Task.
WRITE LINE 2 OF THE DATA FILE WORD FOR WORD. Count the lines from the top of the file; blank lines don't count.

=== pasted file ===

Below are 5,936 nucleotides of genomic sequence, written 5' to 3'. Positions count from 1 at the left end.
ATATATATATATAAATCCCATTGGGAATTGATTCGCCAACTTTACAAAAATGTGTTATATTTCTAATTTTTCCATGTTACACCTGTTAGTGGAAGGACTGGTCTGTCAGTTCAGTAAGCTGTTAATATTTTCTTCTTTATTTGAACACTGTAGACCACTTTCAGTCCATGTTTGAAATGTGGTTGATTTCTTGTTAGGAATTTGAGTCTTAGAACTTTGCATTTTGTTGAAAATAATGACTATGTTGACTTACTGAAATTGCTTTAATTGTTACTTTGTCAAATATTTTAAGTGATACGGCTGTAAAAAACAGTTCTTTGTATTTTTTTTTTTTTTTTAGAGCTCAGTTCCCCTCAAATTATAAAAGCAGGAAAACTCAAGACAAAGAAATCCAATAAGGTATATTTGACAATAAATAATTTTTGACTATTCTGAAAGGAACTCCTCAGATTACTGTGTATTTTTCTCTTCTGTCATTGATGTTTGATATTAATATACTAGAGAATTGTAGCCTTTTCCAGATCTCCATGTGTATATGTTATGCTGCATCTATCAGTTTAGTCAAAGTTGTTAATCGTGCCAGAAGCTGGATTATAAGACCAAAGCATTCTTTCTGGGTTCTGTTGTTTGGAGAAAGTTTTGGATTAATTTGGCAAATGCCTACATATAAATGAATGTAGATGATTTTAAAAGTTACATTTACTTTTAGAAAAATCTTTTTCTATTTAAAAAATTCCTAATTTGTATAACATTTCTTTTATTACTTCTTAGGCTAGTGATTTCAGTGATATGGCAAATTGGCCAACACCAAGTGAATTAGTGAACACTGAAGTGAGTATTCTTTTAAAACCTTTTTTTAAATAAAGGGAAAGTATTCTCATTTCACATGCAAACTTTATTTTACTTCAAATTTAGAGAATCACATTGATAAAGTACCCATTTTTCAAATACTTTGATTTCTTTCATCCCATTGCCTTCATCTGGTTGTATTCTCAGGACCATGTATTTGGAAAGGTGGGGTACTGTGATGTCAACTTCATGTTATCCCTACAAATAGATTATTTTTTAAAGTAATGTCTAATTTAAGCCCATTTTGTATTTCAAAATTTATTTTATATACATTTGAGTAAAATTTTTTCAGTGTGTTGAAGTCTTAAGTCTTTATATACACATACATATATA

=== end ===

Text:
ATATATATATATAAATCCCATTGGGAATTGATTCGCCAACTTTACAAAAATGTGTTATATTTCTAATTTTTCCATGTTACACCTGTTAGTGGAAGGACTGGTCTGTCAGTTCAGTAAGCTGTTAATATTTTCTTCTTTATTTGAACACTGTAGACCACTTTCAGTCCATGTTTGAAATGTGGTTGATTTCTTGTTAGGAATTTGAGTCTTAGAACTTTGCATTTTGTTGAAAATAATGACTATGTTGACTTACTGAAATTGCTTTAATTGTTACTTTGTCAAATATTTTAAGTGATACGGCTGTAAAAAACAGTTCTTTGTATTTTTTTTTTTTTTTTAGAGCTCAGTTCCCCTCAAATTATAAAAGCAGGAAAACTCAAGACAAAGAAATCCAATAAGGTATATTTGACAATAAATAATTTTTGACTATTCTGAAAGGAACTCCTCAGATTACTGTGTATTTTTCTCTTCTGTCATTGATGTTTGATATTAATATACTAGAGAATTGTAGCCTTTTCCAGATCTCCATGTGTATATGTTATGCTGCATCTATCAGTTTAGTCAAAGTTGTTAATCGTGCCAGAAGCTGGATTATAAGACCAAAGCATTCTTTCTGGGTTCTGTTGTTTGGAGAAAGTTTTGGATTAATTTGGCAAATGCCTACATATAAATGAATGTAGATGATTTTAAAAGTTACATTTACTTTTAGAAAAATCTTTTTCTATTTAAAAAATTCCTAATTTGTATAACATTTCTTTTATTACTTCTTAGGCTAGTGATTTCAGTGATATGGCAAATTGGCCAACACCAAGTGAATTAGTGAACACTGAAGTGAGTATTCTTTTAAAACCTTTTTTTAAATAAAGGGAAAGTATTCTCATTTCACATGCAAACTTTATTTTACTTCAAATTTAGAGAATCACATTGATAAAGTACCCATTTTTCAAATACTTTGATTTCTTTCATCCCATTGCCTTCATCTGGTTGTATTCTCAGGACCATGTATTTGGAAAGGTGGGGTACTGTGATGTCAACTTCATGTTATCCCTACAAATAGATTATTTTTTAAAGTAATGTCTAATTTAAGCCCATTTTGTATTTCAAAATTTATTTTATATACATTTGAGTAAAATTTTTTCAGTGTGTTGAAGTCTTAAGTCTTTATATACACATACATATATA